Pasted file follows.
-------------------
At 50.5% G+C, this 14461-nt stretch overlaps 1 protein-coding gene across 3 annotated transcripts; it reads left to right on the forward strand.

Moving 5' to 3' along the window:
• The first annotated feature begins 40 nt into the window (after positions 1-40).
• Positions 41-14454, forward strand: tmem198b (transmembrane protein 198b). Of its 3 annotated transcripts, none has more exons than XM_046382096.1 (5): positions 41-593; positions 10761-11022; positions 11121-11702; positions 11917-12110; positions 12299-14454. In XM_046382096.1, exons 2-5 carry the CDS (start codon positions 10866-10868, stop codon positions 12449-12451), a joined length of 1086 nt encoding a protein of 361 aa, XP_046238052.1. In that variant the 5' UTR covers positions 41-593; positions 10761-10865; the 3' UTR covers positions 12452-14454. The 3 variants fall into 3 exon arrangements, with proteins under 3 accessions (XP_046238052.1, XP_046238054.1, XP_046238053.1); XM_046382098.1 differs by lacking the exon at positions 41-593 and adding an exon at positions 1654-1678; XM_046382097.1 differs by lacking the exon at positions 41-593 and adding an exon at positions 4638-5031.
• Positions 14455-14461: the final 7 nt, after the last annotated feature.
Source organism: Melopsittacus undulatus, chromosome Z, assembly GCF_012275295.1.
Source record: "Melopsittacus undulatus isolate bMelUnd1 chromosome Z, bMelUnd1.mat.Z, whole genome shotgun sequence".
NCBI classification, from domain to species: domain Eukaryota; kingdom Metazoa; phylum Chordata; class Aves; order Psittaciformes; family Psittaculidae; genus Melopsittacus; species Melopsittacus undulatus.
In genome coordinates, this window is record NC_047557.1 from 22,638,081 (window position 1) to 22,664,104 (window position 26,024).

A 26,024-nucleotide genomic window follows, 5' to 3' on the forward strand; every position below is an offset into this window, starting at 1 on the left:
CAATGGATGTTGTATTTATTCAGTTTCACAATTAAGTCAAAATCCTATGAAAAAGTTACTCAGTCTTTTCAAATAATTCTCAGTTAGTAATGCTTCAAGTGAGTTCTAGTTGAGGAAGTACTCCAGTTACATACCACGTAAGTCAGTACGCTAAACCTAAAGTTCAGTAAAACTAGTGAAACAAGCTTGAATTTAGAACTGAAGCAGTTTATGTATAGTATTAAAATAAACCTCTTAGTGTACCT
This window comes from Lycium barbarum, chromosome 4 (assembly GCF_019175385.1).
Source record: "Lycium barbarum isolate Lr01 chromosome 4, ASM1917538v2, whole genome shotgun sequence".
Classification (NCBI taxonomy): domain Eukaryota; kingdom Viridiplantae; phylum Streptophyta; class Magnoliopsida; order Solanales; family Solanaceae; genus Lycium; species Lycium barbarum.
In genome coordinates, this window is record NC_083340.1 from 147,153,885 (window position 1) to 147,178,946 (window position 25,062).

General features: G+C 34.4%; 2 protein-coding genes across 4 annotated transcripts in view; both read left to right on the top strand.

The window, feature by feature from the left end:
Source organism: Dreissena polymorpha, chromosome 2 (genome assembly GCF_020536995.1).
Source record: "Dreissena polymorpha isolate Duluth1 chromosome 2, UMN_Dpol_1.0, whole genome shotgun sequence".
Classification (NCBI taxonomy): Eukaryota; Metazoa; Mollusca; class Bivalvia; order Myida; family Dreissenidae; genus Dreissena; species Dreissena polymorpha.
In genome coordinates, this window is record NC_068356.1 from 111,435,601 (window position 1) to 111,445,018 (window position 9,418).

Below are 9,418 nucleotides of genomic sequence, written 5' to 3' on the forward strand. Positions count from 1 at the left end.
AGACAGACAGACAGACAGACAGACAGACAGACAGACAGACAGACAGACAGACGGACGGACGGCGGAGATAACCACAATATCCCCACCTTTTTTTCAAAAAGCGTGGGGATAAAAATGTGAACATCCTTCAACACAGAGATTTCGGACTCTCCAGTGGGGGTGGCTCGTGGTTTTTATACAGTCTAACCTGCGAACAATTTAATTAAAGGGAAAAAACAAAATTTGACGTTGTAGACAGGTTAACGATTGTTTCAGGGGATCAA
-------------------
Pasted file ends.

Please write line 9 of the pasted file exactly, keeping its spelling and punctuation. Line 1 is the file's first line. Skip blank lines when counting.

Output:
In genome coordinates, this window is record NC_047557.1 from 22,638,081 (window position 1) to 22,664,104 (window position 26,024).